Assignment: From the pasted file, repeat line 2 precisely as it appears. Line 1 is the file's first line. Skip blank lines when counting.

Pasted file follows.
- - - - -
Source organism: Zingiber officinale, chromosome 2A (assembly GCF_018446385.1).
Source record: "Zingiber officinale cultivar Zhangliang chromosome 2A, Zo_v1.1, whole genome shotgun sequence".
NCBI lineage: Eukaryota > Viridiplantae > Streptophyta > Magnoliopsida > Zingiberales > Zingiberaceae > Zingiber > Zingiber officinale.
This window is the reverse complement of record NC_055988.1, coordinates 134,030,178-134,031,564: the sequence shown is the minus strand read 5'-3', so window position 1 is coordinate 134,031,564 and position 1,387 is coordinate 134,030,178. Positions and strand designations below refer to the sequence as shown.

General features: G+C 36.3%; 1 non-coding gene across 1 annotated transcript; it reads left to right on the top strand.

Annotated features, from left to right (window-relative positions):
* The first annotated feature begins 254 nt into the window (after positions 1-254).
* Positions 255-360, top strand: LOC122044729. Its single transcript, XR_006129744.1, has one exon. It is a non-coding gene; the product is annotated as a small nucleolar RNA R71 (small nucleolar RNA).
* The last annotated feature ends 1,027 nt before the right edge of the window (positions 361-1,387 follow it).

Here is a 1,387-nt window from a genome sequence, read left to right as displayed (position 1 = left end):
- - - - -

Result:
Source record: "Zingiber officinale cultivar Zhangliang chromosome 2A, Zo_v1.1, whole genome shotgun sequence".